I have new photo software, which puts a small black border and a large white "matt" around each picture, no matter the size that you print. The first one that came out of the printer was a real treat. I had seen pictures framed like this, but I had no idea how to do it.
I have a few large 16x20 pictures of the beach ($40 and ready to frame), as well as several hundred small 4x6 beach and lighthouse photos, framed 5x7 photos and framed 8x10 photos.
Unfortunately I do not have a shop to display them, or I am sure I would have sold quite a few of them for Christmas presents.
Each of the small 4x6 prints is individually signed, and I sell them for $2. I know a lot of my readers live outside the area, but if anyone is interested in purchasing a selection of the prints, or a small album filled with pictures of Bandon, either email me at email@example.com or call me at 541-404-7291. would be glad to send them to you.
I think you would be pleasantly surprised at the quality and how beautiful they look printed.
As I See It
by Mary Schamehorn
December 04, 2013
I am not sure why I didn't sign up long ago, but a couple of weeks ago I took three of CyberLynx's computer class/labs. The first was about Microsoft Word, taught by computer whiz Maureen Haggerty. That night I returned to the library for a two-hour lab, which essentially meant that I could scan some of my old negatives on their larger scanner. I then received help from instructor Carolyn Sorenson on how to use Photoshop Elements. Janice (the owner of Lloyd's) also joined us just to watch.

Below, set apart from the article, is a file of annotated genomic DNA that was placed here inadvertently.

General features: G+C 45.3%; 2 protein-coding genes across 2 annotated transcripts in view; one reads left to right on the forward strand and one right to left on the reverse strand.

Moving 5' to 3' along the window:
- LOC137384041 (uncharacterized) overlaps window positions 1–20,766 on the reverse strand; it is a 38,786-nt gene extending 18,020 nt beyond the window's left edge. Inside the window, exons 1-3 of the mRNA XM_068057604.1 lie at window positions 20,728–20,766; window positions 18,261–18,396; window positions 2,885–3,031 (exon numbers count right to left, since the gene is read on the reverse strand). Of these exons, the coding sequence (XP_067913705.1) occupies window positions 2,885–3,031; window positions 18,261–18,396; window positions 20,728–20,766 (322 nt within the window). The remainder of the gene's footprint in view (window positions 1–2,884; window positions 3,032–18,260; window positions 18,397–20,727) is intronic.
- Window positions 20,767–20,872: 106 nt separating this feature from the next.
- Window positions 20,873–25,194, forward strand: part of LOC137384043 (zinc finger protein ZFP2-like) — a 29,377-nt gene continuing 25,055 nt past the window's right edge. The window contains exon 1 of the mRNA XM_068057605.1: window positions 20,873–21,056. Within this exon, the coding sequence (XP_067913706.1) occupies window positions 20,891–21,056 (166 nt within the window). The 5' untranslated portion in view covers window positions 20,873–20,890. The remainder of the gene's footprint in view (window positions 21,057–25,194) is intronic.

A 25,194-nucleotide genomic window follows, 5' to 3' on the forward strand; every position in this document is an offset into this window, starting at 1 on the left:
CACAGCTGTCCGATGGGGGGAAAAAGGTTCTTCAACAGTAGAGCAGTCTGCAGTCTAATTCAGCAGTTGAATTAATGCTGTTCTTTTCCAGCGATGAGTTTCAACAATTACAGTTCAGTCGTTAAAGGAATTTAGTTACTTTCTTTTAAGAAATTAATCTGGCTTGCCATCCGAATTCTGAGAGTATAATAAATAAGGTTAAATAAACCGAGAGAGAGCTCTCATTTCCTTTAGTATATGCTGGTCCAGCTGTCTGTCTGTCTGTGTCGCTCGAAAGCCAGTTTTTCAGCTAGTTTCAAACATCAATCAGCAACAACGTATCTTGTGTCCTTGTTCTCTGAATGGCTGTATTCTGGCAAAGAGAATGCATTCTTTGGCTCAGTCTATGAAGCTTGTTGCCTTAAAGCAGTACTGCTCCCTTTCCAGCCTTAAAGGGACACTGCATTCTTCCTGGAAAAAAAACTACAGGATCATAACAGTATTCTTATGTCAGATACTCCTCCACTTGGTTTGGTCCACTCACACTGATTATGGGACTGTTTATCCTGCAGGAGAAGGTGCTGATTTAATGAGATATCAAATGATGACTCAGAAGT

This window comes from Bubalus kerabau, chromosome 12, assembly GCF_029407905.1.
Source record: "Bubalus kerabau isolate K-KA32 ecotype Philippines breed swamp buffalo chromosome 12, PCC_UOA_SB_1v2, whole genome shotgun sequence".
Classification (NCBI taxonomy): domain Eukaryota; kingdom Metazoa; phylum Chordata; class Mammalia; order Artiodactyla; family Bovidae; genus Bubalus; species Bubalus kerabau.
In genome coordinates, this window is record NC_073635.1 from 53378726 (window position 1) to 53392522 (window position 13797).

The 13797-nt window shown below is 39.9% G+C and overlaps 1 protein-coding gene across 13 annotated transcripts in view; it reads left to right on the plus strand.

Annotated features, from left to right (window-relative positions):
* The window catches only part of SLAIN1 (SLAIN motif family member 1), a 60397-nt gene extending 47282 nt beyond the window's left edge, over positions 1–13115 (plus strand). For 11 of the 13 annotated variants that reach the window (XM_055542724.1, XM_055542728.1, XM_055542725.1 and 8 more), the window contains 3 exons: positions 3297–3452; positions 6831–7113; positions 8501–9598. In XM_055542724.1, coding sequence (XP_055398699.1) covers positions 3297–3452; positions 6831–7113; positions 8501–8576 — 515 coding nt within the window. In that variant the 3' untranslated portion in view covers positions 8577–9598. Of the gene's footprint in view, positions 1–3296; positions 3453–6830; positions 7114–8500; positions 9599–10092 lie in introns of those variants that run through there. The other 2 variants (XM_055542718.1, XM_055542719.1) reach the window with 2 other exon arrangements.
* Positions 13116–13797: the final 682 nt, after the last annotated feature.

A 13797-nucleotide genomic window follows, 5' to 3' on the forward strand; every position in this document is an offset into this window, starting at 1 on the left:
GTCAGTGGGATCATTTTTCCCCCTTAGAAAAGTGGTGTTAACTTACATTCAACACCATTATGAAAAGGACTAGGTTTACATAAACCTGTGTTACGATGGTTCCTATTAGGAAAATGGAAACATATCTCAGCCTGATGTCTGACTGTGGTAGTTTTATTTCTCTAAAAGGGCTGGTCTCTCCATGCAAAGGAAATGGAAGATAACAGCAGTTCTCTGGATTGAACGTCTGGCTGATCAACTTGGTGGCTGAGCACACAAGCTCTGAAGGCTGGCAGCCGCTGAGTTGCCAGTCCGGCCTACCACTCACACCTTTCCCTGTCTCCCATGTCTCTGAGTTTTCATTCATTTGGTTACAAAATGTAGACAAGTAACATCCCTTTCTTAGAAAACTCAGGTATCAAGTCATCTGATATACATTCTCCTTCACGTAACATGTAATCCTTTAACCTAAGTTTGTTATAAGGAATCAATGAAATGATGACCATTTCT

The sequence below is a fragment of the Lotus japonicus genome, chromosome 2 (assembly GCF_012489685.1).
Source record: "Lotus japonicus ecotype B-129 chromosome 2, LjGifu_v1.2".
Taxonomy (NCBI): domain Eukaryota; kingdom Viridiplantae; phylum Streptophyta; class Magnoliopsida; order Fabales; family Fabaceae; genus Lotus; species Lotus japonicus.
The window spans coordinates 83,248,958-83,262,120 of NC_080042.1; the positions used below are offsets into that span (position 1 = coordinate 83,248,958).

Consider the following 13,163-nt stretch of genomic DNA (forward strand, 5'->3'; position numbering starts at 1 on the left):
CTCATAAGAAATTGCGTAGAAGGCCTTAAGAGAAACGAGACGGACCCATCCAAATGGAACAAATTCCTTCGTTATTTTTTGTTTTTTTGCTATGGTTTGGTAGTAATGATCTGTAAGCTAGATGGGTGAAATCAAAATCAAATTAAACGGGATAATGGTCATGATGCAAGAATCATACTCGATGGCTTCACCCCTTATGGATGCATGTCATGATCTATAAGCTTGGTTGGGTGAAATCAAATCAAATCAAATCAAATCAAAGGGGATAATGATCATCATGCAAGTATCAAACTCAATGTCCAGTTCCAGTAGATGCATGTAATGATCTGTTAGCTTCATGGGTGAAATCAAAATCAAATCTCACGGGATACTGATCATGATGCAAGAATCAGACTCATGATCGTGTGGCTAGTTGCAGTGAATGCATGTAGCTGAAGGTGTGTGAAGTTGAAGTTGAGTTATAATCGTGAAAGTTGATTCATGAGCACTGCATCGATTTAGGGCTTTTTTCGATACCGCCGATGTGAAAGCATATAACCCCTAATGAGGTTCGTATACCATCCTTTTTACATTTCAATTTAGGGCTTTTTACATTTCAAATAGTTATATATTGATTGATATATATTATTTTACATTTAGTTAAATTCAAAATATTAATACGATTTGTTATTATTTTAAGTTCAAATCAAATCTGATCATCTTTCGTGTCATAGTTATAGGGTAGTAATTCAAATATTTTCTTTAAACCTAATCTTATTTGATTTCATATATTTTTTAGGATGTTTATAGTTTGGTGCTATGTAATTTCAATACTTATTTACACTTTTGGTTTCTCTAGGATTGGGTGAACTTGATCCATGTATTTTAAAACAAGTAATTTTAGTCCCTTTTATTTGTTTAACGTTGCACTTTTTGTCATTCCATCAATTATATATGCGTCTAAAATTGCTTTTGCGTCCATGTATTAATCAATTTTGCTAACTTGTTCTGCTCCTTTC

But what was even more interesting was the envelope of old negatives which I chose to scan. The outside of the envelope said: "barge squeezing under Bullards Bridge."
Oliver Olson barge heads under Bullards Bridge
It was an Oliver J. Olson Co. barge that was towed under the bridge to pick up lumber at the Rogge Lumber Co. mill, remains of which you can see on the east side of the bridge.
Barge goes under the bridge (see lumber on shore)
The size of the barge completely dwarfed the small tug. I will share a couple of those pictures for those of you who don't remember when large lumber-carrying barges went up the river as far as Rogge Mill.
The barge completely dwarfs the much smaller tug
The next day, Maureen was holding an "open lab" at the Bandon Youth Center, and another woman, Karen, and I plied her with questions. Both of us were interested in learning more about an auxiliary hard drive, and it just happened that I had mine with me, so it worked out great. We got our questions answered.
Maureen is really knowledgeable and there's not much that she doesn't know about computers.
I will definitely be signing up for more CyberLynx classes. I think this is the brainchild of Bill Russell, and it's a great service for the community.